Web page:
Ferry lines


On 1 January 2015, a new emission directive came into force for ships operating in the Baltic Sea, the North Sea, the English Channel and along the coasts of North America.

Under the new directive, the maximum permissible sulphur content for marine fuels is 0.1%, compared with 1% pre­viously and currently 3.5% in the rest of the world. The consequences for the shipping industry are substantial, as vessels sailing in these areas either have to switch to more expensive low-sulphur fuels or invest in various types of exhaust cleaning systems on board. However, it will result in more energy efficient shipping and a further reduction in emission levels, particularly sulphur oxides (SOX) but also dust and particulate matter (PM), and will allow shipping to consolidate its position as the “green” transportation option.

To meet the new directive in the best way for each vessel’s special conditions in terms of engine type, speed, age and route, Stena uses several alternative solutions. An exciting project involves evaluating brand new fuels for shipping. Stena has, for example, been working for several years to investigate the feasibility of using methanol as a sustainable marine fuel.

In 2014, it was decided to convert the large RoPax ferry Stena Germanica to run on methanol. The conversion will significantly further reduce emissions of SOX, PM and nitrogen oxides (NOX). Following the conversion during the first quarter of 2015, Stena Germanica will be the world’s first methanol-powered ferry. The project has received a lot of attention and is supported by the EU.


To avoid accidents in operations as far as possible, Stena Line works in a proactive and structured way on a risk management system aimed at assessing and minimising potential risks that may arise. All shore-based and seagoing employees must have an understanding of the risks involved in their work, and how these risks should be managed.

LTIF in Stena Line’s operations has decreased for three consecutive years. Despite this, and to great sorrow, a tragic accident occurred during the year in which an employee died after an accident while unloading a ship in Fredrikshamn. As a result, safety procedures have been reviewed and routines in the interface between ship and quay has been strengthened to the effect that, for example, there must always be two sailors present during loading and unloading so that one can keep watch.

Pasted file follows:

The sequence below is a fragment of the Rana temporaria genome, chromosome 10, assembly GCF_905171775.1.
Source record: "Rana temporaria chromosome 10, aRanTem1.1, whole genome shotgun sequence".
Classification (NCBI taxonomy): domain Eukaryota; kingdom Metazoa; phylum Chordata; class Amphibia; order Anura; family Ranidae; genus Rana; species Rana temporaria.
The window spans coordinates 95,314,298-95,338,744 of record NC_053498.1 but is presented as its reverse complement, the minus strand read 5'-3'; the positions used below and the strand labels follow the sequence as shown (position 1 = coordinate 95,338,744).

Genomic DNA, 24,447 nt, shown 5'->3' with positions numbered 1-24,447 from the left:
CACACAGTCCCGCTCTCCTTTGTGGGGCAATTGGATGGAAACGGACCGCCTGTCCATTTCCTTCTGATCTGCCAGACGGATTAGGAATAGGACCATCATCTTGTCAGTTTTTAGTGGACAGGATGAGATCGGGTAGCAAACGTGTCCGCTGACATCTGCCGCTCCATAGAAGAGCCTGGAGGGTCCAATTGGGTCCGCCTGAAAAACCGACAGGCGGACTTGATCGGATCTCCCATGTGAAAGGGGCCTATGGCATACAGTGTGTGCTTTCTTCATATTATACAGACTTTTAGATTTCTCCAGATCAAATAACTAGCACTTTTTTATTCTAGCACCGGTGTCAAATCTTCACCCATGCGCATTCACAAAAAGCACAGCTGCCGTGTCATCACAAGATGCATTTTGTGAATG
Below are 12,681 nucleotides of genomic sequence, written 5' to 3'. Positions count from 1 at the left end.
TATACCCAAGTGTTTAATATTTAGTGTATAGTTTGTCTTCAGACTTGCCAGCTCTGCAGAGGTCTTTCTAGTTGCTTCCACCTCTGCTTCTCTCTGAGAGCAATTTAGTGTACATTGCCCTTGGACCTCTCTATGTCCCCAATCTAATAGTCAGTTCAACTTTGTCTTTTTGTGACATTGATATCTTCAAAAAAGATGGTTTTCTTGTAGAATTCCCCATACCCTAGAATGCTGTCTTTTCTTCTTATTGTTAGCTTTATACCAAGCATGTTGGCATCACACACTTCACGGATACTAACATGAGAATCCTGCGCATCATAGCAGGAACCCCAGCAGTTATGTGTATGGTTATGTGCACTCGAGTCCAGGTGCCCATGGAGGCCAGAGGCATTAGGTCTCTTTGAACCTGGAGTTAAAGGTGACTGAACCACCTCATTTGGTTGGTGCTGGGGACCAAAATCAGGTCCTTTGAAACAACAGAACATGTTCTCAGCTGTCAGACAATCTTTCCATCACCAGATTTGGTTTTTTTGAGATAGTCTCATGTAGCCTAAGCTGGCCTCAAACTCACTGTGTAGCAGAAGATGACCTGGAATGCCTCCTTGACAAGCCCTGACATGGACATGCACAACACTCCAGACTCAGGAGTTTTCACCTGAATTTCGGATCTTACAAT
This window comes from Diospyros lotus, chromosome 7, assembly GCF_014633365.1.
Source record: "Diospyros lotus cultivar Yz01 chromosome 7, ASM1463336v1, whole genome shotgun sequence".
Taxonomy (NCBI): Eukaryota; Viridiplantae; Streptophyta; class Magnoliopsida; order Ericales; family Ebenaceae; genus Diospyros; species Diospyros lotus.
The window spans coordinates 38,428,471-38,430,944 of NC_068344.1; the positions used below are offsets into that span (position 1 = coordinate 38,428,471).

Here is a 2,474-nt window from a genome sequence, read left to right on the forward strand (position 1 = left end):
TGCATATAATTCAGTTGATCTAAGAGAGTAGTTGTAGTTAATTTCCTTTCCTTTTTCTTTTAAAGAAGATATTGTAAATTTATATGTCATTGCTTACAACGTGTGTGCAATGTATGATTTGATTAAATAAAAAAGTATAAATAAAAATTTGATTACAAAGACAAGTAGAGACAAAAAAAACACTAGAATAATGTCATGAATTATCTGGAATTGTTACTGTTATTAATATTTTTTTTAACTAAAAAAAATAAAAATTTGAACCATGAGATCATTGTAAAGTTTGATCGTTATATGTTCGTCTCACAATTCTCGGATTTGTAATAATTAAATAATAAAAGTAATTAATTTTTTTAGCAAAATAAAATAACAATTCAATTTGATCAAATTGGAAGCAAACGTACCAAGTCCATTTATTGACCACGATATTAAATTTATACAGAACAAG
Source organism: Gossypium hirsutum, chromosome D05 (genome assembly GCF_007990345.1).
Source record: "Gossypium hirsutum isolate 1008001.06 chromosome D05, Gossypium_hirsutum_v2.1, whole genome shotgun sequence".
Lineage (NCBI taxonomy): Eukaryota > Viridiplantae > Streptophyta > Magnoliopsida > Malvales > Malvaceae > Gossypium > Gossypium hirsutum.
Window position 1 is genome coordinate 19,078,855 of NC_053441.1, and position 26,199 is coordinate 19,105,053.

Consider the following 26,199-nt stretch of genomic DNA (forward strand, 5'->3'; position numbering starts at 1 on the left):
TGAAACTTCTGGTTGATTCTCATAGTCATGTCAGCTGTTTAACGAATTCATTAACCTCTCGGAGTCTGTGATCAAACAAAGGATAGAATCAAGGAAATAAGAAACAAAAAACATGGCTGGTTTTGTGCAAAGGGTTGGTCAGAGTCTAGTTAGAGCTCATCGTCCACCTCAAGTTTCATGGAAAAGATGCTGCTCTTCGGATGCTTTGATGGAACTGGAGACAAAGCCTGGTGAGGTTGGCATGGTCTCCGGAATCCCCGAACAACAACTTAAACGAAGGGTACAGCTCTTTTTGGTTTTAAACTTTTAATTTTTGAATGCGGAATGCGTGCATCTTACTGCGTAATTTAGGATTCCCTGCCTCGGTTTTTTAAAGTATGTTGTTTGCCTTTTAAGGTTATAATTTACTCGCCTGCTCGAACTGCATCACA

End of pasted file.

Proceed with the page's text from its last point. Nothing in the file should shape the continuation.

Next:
2015 will also see the start of the implementation of a new common digital safety system for terminals and ports.


Since Stena Line’s energy-saving programme was initiated in 2006, over 200 projects have been implemented under the programme. The overall target is an annual reduction of 2.5% in bunker consumption per nautical mile. The target was exceeded in 2013, but a higher cargo intake, increased displacement and unusually severe weather in the Irish Sea in the first quarter meant that consumption was only reduced by 1.4% in 2014.

One of Europe’s largest logistics network

Stena Line’s about 40 vessels and 22 ferry routes link key ports, rail and road connections in Europe and Russia. Carrying 50 million tonnes of cargo, 11 million ­passengers, 2.2 million cars and 2.0 million trucks or trailers per year1), Stena Line is a large and important part of trading and logistics in Europe. On average, a Stena Line ferry departs from a port every 20 minutes, 24 hours a day, all year round. Below are some examples of this flow.

1) Stena Line in 2014 including 100% of the traffic Helsingborg–Helsingør.

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